Listener 4170: Mango’s Aristocat (or Is He in Debrett’s?)
Posted by Dave Hennings on 20 January 2012
For those of you that don’t know, Mango is not an individual, but an occasional collaboration between Radix, Seth Mould and Shackleton. Given this pedigree, it’s safe to say that you can expect a fairly tough and very entertaining puzzle. Their last was City Tour back in 2008, its theme being the Tower of Hanoi puzzle. It was a superb puzzle, just predating my LWO activities.
Here we had the last Listener of 2011, and the last using Chambers (2008) as primary reference before (2011) takes over. Personally, I was still trying to catch up with puzzle solving after the Christmas and New Year festivities, which invariably leave me tired and zonked out (OK … blotto, if you must)! As a result, it was the second Sunday after publication before I started Aristocat, and I prayed that there wouldn’t be any tricky engame to beguile me. There was an interesting clueing device in all but seven clues: one letter had to be omitted or alternatively moved to the left or right before solving. I was sure that I’d come across this latter technique before, but wasn’t sure where. Knowing the fixation that at least one of the triumvirate had with symmetry, I laid odds with myself that there would be twelve of each type of letter movement (left, right or out).
Little did I realise how difficult the clues would be. After all, it was not obvious whether one or two words in a particular clue would be affected. If two words, then the whole ‘sense’ of the clue could change, and I felt that my brain was being deliberately messed with! This was borne out by my first pass through the clues. The acrosses revealed only 14 ETERNAL, 27 EATHE and 39 LAMAIST. The downs started well with 1 PRECLUDE and 3 YRENT, but despite seeing likely letters that needed dropping or moving, that was it. I wasn’t really surprised to see that the few that I solved all involved omissions, and thus just one word changing in their clues.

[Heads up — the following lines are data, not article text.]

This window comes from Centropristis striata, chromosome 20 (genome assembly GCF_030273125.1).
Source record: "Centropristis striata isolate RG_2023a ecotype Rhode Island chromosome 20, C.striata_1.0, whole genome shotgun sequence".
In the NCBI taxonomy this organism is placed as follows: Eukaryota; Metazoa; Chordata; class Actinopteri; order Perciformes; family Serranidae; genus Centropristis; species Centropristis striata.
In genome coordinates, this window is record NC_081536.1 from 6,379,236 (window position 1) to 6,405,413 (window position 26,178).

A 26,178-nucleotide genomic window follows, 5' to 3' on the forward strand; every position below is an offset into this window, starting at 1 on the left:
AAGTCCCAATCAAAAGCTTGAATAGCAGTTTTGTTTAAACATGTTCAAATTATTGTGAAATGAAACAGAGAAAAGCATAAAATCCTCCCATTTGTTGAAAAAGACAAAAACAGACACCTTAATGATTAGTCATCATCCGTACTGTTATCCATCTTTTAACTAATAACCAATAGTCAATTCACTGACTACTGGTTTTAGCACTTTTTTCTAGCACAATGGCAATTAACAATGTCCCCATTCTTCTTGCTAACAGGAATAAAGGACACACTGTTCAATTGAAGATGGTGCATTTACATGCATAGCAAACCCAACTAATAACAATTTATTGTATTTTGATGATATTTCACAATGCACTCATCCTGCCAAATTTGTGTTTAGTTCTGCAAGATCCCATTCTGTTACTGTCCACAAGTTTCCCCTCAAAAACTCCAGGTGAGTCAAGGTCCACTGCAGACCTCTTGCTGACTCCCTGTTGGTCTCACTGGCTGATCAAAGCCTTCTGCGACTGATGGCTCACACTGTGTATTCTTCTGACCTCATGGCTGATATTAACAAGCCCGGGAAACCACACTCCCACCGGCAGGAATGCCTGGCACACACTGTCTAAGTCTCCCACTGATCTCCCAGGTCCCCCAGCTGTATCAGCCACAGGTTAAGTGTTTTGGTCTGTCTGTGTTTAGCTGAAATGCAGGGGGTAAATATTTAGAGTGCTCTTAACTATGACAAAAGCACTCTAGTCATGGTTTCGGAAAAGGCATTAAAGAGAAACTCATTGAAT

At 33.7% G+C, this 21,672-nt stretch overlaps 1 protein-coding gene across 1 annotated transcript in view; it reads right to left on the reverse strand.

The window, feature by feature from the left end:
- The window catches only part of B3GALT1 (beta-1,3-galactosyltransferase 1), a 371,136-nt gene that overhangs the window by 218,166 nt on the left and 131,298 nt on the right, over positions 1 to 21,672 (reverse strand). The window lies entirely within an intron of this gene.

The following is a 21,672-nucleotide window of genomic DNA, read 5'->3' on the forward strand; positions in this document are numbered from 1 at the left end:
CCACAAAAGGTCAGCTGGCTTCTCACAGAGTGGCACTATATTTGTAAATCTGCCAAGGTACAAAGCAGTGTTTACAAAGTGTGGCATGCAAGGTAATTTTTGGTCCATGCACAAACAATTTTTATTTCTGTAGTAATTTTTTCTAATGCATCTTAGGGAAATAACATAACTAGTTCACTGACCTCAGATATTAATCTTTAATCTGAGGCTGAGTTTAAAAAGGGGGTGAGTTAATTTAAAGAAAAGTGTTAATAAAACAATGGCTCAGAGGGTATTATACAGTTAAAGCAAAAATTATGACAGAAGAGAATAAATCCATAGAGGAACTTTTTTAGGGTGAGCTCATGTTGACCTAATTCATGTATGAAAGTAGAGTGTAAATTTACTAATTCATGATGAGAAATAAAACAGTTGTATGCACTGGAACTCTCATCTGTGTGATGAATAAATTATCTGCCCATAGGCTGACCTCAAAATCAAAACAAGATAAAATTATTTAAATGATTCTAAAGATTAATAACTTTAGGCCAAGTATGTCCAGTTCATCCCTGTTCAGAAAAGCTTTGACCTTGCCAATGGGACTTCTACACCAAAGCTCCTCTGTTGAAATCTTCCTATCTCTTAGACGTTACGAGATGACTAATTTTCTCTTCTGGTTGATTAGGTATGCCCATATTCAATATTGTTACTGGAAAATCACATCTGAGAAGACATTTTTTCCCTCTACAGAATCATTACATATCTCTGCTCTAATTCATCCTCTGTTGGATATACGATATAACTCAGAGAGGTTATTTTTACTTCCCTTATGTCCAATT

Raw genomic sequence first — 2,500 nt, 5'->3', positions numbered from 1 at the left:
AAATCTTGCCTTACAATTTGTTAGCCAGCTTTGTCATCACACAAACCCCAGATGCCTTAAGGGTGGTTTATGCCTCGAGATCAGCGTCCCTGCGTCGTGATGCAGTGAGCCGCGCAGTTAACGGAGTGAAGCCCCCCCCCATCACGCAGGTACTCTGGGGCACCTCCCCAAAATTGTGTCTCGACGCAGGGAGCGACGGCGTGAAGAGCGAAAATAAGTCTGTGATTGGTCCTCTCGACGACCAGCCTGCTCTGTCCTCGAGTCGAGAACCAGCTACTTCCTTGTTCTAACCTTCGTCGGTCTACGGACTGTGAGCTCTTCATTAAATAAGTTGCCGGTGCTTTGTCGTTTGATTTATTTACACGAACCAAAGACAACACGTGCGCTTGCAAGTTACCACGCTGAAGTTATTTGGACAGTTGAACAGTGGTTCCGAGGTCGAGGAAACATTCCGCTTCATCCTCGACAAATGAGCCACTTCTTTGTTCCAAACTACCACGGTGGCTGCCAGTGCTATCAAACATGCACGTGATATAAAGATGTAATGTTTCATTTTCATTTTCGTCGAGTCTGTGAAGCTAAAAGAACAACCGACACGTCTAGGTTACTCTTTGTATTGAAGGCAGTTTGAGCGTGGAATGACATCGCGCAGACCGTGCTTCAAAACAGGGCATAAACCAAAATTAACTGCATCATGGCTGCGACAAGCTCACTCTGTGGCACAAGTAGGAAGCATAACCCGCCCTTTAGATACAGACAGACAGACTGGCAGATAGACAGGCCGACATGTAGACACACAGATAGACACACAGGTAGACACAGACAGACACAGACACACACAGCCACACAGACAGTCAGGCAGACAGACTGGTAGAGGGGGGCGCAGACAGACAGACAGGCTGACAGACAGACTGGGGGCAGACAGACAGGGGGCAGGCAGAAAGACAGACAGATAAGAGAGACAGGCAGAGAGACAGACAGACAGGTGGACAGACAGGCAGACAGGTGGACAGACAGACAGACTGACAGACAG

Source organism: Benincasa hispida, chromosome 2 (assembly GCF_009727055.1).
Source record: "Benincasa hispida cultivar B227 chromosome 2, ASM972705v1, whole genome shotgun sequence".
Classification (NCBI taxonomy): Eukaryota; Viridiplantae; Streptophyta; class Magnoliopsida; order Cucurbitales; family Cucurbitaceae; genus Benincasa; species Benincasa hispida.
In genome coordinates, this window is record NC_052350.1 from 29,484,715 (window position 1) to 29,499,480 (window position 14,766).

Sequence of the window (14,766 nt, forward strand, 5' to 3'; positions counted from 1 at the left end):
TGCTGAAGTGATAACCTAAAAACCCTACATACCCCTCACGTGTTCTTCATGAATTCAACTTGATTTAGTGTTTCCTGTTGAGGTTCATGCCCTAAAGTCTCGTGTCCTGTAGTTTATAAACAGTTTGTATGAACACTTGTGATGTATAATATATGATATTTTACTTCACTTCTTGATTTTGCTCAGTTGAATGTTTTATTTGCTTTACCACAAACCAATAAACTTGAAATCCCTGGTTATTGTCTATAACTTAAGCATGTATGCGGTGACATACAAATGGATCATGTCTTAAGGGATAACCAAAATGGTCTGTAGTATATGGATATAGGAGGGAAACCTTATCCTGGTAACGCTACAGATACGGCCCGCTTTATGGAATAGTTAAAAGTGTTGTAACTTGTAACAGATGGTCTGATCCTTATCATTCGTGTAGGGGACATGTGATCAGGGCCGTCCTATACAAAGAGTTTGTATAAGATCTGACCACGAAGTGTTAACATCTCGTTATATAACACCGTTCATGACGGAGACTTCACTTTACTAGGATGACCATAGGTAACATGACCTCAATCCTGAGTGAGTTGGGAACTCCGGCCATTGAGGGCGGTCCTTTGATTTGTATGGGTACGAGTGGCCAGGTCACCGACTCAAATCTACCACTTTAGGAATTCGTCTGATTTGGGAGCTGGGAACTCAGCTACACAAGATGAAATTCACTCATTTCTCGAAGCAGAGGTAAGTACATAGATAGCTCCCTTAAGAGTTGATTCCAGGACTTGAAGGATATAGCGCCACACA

With the help of 1dn, however, things started moving a bit more smoothly. 21ac was my first clue requiring the movement of a letter: Posh oven returned to base for mother, although it was a sneaky liittle movement, with the M just hopping across the space before it to form other. Still, at least I had a left moving letter, and we were told in the preamble that movements would alternate direction.
19ac Sedate Queen, unwell, in train broken down on outskirts of Zaire (7) was irking me. I kept trying to fit TZARINA to the wordplay, and although TRAIN was there, Zaire was not ZA, and there was no sedate or seated monarch to be found. It wasn’t Bradford’s that came to the rescue, but Chambers Crossword Dictionary. Although I sometimes find the division of words into letter lengths useful (here I was looking for a 7-letter word), in this case it wasn’t. Luckily my eyes wandered a bit and I saw TRANQUILLIZE further down with QU and ILL in the middle. What a stroke of luck! Except that there was now a 12-letter word, obviously thematic, to fit into an entry of only seven spaces. A few minutes later, I finally doodled with ruin left ten at 9dn and up popped INTERFLUENT. These two crossing entries made me feel fairly certain that only the consonants were to be entered; NTRFLNT and TRNQLLZE. But that was thematic how?
Well, the downhill ski to the finish was on, except that those of you who’ve seen me on skis will realise that I’m only a red-runner. In any event, about 5 hours after starting, all the pieces were eventually in place.
The central entry was DUKE ELLINGTON, the aristoc[r]at of the title. The only quotation from him in my ODQ (luckily I have one of the two editions mentioned in the preamble) is Playing ‘Bop’ is like scrabble with all the vowels missing. There is also a reference there to Mills where what is spelt out by the naughty letters in the clues can be found: It don’t mean a thing If it ain’t got that swing (the slang, and lack of jazz knowledge, hindered me for a long time). The music for this 1942 song was written by Duke Ellington.
As the lyrics hinted, the vowels were to be omitted from the thematic entries (symmetrically placed, of course), as they were from PLAYING BOP at 1ac and LIKE SCRABBLE at 42ac, the two clues without definition. It had taken me a bit of time to realise that these last entries were not simple phrases straight from the dictionary. Finally, there weren’t twelve of each type of letter movement as I had surmised at the beginning. Instead, and also thematically, it was the vowels that were dropped and the consonants which moved left or right.
Well, I may not have been right about that last point, but I was certainly right about it being a tough, fair and delightful puzzle. Great fun, guys. And among many fine clues, my favourite:
40ac So damn lazy up north (5) (which should read Son dam lazy up north, to give SWEIR)!
Political correctness doesn’t even come close!